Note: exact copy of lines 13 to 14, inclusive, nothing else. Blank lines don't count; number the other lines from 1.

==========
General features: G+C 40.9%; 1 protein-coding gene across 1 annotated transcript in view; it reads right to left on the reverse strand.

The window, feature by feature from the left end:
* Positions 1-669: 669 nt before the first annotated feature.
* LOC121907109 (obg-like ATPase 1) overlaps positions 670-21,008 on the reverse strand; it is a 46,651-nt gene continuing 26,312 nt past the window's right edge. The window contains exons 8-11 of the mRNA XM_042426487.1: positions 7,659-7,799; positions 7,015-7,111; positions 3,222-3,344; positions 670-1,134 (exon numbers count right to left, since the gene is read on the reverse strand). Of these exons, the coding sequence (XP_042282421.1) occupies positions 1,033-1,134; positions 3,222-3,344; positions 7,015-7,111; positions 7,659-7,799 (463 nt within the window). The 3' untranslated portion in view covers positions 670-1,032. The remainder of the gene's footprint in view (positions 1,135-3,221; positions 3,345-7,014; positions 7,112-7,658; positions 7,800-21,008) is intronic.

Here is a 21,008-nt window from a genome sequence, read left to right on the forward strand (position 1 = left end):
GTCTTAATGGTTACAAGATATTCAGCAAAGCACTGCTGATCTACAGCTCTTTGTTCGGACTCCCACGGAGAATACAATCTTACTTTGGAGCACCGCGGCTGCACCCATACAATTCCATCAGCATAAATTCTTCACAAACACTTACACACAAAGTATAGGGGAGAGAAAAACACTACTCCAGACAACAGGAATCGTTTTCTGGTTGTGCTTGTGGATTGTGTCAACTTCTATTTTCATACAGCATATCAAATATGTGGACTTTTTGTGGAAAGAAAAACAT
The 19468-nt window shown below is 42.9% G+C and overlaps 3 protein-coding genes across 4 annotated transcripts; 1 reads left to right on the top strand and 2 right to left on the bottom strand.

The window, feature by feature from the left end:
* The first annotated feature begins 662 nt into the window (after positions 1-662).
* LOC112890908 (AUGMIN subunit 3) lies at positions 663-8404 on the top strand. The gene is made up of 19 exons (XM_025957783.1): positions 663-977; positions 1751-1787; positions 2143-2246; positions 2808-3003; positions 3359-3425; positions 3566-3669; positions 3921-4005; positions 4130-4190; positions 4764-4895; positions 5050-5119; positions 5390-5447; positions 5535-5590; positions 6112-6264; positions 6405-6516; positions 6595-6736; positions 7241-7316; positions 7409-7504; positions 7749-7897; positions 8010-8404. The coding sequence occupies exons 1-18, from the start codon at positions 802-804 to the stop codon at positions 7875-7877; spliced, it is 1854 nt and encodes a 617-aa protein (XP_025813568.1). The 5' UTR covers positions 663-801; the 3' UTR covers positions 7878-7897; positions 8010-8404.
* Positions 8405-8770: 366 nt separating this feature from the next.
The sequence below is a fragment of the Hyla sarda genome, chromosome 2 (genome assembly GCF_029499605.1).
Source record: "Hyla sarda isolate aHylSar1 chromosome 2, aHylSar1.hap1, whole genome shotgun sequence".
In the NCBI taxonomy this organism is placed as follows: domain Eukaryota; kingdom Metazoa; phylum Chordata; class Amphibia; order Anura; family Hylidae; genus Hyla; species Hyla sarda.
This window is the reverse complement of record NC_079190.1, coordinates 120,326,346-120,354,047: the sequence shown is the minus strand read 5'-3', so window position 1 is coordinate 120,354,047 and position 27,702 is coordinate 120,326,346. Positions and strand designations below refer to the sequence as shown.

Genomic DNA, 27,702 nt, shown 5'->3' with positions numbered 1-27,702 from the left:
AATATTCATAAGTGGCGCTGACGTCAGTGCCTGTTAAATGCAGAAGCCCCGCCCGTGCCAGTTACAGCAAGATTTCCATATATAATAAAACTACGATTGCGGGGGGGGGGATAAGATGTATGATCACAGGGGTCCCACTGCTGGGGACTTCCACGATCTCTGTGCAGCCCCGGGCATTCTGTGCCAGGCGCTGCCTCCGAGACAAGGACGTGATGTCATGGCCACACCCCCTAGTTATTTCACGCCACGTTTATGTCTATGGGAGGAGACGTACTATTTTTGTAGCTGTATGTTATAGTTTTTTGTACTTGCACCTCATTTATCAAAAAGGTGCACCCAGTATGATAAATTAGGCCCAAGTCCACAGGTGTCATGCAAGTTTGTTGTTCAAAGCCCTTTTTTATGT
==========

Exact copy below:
Source record: "Hyla sarda isolate aHylSar1 chromosome 2, aHylSar1.hap1, whole genome shotgun sequence".
In the NCBI taxonomy this organism is placed as follows: domain Eukaryota; kingdom Metazoa; phylum Chordata; class Amphibia; order Anura; family Hylidae; genus Hyla; species Hyla sarda.